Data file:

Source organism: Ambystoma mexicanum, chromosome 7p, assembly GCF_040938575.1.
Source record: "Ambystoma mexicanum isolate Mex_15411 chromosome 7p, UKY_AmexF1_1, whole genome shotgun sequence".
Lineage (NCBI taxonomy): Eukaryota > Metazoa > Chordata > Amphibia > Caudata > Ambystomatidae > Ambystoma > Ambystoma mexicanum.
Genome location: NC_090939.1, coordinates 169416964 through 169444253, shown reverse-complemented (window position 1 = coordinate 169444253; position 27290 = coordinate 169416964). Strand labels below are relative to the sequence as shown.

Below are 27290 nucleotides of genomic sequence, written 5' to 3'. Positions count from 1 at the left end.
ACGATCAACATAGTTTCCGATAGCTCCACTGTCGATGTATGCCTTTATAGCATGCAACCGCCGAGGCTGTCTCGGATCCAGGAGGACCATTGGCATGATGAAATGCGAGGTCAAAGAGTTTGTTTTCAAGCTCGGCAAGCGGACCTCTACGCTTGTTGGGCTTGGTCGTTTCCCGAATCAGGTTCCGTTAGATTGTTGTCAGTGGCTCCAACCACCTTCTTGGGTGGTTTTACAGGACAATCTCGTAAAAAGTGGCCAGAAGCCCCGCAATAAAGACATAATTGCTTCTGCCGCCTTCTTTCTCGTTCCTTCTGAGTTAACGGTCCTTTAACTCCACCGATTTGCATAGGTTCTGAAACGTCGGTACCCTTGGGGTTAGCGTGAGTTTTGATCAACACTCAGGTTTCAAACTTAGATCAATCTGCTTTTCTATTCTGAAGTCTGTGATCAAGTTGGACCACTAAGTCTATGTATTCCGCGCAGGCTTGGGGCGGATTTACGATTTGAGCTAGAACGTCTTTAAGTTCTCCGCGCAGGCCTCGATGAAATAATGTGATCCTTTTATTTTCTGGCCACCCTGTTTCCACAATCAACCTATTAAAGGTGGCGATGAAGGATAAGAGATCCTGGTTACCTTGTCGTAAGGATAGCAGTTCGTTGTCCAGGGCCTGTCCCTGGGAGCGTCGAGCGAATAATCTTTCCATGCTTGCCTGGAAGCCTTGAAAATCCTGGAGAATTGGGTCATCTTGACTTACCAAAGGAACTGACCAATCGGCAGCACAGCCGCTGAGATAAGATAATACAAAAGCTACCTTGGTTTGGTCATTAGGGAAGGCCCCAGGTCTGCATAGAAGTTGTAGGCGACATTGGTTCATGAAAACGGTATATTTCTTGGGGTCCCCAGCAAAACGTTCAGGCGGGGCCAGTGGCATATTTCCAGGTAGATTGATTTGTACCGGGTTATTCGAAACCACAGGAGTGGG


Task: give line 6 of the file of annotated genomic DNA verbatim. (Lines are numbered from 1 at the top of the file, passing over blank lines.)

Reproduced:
ACGATCAACATAGTTTCCGATAGCTCCACTGTCGATGTATGCCTTTATAGCATGCAACCGCCGAGGCTGTCTCGGATCCAGGAGGACCATTGGCATGATGAAATGCGAGGTCAAAGAGTTTGTTTTCAAGCTCGGCAAGCGGACCTCTACGCTTGTTGGGCTTGGTCGTTTCCCGAATCAGGTTCCGTTAGATTGTTGTCAGTGGCTCCAACCACCTTCTTGGGTGGTTTTACAGGACAATCTCGTAAAAAGTGGCCAGAAGCCCCGCAATAAAGACATAATTGCTTCTGCCGCCTTCTTTCTCGTTCCTTCTGAGTTAACGGTCCTTTAACTCCACCGATTTGCATAGGTTCTGAAACGTCGGTACCCTTGGGGTTAGCGTGAGTTTTGATCAACACTCAGGTTTCAAACTTAGATCAATCTGCTTTTCTATTCTGAAGTCTGTGATCAAGTTGGACCACTAAGTCTATGTATTCCGCGCAGGCTTGGGGCGGATTTACGATTTGAGCTAGAACGTCTTTAAGTTCTCCGCGCAGGCCTCGATGAAATAATGTGATCCTTTTATTTTCTGGCCACCCTGTTTCCACAATCAACCTATTAAAGGTGGCGATGAAGGATAAGAGATCCTGGTTACCTTGTCGTAAGGATAGCAGTTCGTTGTCCAGGGCCTGTCCCTGGGAGCGTCGAGCGAATAATCTTTCCATGCTTGCCTGGAAGCCTTGAAAATCCTGGAGAATTGGGTCATCTTGACTTACCAAAGGAACTGACCAATCGGCAGCACAGCCGCTGAGATAAGATAATACAAAAGCTACCTTGGTTTGGTCATTAGGGAAGGCCCCAGGTCTGCATAGAAGTTGTAGGCGACATTGGTTCATGAAAACGGTATATTTCTTGGGGTCCCCAGCAAAACGTTCAGGCGGGGCCAGTGGCATATTTCCAGGTAGATTGATTTGTACCGGGTTATTCGAAACCACAGGAGTGGG